What a Commit is
Database management systems have the concept of a commit. This concept has to do with grouping sets of actions together such that they all succeed or fail as a group. This represents the A in the famous ACID properties of a transaction system. The A stands for Atomicity – meaning that a transaction may consist of multiple small parts, but that if one of those parts fails, then the transaction as a whole must also fail to have made any changes to the data. This concept is especially critical in relational databases which may be normalized into many smaller tables, which leads to a transaction consisting of more than just a single update in a single location.
Assuming that an application does not have autocommit turned on, the following represents and example of a transaction and the use of a commit.
BEGIN TRANSACTION select columns from table a where id < NNNN; update table_a set col1=1234; update table_b set col2=5678; insert into table_c .... ; commit work; END TRANSACTION
In the above example, if the update statement for table_b fails, then the application will detect that and the commit work statement will never be executed or a rollback statement may be executed. DB2 will rollback the update to table_a and the insert into table_c.
A commit also has to do with the D in ACID - Durability. The durability property means that once a commit happens, the data persists (traditionally on disk), even if power is lost or other likely failures occur. This is a major reason that databases have transaction logs.
When Commits Occur
The DB2 command line usually has autocommit turned on by default. This means that if you are simply issuing db2 commands from a command line, then you do not generally have to commit. Many applications manage commits in other ways, including some GUI database administration or access applications.
When designing an application, designers and developers must be certain that commits are happening when they are supposed to.
DBAs also advocate for frequent commits during long-running actions like data loads or large deletes. Largely, this is so the transaction log files do not fill up.
Frequent commits support the highest level of concurrent data access.
What Commits Do
DB2 uses a method referred to as write-ahead logging. This means that when a commit occurs, the data is written directly to the transaction logs. Data gets to the tables and such on disk asynchronously, through the buffer pool. A commit does not write data out to the tables itself. This saves time - the end user is not sitting and waiting on as much I/O.
A side note - DB2 writes both redo and undo data to the transaction logs - it is not like Oracle where redo and undo logs are separate things.
DB2 has a memory buffer called the log buffer. As data is changed, it is written to the log buffer, committed or not. The log buffer is then written out to disk either when it becomes full or when any connection does a commit. The commit is not successful until it has been externalized from the log buffer to the log files on disk.
Uncommitted data can thus be written from the log buffer into the log files when this occurs. But DB2 tracks and knows which transactions are committed, and which are not.
In the image above, an agent writes a commit record to the log buffer (1). The logger process then writes the log buffer to disk (2) - either immediately or shortly based on MINCOMMIT and other factors. The agent waits for the acknowledgement from the logger process that the log records for the agent's commit have been externalized to disk (3), up to and including that commit record. More than one agent may be waiting at a time. Since this is where end users are waiting on physical I/O, it makes sense to apply your fastest disk to the transaction log files.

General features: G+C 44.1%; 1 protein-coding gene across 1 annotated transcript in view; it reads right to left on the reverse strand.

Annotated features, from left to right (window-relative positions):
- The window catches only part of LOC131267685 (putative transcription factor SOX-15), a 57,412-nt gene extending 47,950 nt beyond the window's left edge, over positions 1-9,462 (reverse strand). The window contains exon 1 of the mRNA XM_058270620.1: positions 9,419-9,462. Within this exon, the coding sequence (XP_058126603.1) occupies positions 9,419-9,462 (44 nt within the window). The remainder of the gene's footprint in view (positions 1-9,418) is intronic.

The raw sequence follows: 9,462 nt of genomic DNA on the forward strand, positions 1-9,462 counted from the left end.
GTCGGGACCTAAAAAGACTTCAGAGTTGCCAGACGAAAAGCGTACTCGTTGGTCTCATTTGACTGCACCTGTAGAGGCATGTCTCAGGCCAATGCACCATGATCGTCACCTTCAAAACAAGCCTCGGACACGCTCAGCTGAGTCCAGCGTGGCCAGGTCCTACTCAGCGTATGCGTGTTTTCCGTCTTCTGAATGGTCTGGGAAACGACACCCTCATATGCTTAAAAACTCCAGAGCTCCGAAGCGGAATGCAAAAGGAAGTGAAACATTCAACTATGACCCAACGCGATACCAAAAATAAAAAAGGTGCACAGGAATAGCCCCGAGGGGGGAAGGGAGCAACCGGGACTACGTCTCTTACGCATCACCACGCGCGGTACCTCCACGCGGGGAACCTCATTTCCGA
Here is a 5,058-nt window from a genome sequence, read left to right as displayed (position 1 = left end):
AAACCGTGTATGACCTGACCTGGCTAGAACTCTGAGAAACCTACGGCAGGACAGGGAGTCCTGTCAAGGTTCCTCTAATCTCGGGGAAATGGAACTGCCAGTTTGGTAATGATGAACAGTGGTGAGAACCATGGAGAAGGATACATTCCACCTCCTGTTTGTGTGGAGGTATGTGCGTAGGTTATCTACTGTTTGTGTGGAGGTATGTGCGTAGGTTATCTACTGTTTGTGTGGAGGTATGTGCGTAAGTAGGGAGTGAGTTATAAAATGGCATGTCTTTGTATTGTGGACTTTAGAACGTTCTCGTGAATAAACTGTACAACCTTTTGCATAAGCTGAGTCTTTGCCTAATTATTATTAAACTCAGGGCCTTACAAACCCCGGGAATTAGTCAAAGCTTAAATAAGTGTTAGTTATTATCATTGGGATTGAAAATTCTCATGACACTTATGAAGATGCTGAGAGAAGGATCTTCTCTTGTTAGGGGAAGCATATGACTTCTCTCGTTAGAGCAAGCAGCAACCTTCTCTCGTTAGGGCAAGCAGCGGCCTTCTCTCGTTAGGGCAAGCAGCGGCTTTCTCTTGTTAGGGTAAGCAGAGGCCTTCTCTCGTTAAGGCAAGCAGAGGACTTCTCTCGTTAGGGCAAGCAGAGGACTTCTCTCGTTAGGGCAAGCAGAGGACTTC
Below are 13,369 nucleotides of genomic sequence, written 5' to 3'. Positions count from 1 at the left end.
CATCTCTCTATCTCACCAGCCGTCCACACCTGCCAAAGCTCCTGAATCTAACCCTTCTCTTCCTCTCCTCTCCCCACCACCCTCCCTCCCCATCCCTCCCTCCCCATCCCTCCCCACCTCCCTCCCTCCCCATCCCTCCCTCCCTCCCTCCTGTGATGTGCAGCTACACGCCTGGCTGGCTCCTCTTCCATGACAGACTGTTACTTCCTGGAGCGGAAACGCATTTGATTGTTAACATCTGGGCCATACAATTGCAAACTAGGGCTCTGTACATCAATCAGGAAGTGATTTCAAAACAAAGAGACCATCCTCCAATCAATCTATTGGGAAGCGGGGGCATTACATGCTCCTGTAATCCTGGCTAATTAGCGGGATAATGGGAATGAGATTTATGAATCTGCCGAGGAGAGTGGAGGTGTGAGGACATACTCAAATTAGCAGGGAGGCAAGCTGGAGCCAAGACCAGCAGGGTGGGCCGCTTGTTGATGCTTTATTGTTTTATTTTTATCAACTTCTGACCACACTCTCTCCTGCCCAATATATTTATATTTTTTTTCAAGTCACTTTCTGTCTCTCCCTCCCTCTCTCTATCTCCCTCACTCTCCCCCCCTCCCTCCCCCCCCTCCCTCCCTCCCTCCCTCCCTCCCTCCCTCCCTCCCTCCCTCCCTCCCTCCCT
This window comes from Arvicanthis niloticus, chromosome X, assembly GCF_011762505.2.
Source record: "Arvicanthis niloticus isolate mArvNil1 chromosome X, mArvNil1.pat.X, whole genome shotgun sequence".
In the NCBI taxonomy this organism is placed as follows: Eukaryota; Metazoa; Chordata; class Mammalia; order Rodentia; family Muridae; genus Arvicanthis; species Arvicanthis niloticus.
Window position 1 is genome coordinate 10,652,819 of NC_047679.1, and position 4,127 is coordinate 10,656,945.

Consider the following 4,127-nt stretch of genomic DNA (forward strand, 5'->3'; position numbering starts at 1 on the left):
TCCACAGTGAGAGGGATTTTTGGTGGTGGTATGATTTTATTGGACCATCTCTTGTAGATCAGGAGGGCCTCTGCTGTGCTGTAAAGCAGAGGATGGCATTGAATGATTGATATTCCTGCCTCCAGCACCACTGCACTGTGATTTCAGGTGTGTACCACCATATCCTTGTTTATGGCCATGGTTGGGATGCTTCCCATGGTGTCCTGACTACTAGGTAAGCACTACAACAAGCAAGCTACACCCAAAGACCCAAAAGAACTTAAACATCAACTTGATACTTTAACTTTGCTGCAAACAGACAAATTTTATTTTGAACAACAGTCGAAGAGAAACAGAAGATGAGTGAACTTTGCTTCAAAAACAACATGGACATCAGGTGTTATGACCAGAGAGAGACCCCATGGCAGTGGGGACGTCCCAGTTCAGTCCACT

Note that the commit does not touch bufferpools or tablespace data. As statements have come through, they have been writing all the information for both undo and redo to the log buffer, so it's already there or in the transaction log files waiting for the commit.
If a database crashes, then when it comes back up, it goes through a process called crash recovery, which looks at the transaction log files and rolls forward through any transactions needed. After it completes that "forward phase" of crash recovery, it goes and rolls back any transactions that were in the log files and were not committed.
I recently had a customer who wanted to explicitly turn off autocommit for his sessions, as he prefers the explicit commit when needed. 😉
There are three ways to configure this:
– Start a db2 command shell with “db2 +c” or append a “+c” to all db2 invocations
– In a db2 command script you can use “update command options using c off” to switch it off on demand.
– Or you could define an environment variable DB2OPTIONS=”+c” and configure this in the users environment.
Very clear, succinct job reviewing the main interactions of a commit. I just thought I would add a note for anyone using broad “currently committed” data access, which a lot of folks seem to be liking these days. If you do, and you’re in a highly volatile OLTP environment where you likely have infinite logging enabled, then you’ll run into problems if you don’t use an extremely large (read: unreasonably large) log buffer given the following restriction on the currently committed access level:
“A transaction that has made an uncommitted modification to a row forces the currently committed reader to access appropriate log records to determine the currently committed version of the row. Although log records that are no longer in the log buffer can be physically read, currently committed semantics do not support the retrieval of log files from the log archive. This only affects databases that are configured to use infinite logging.”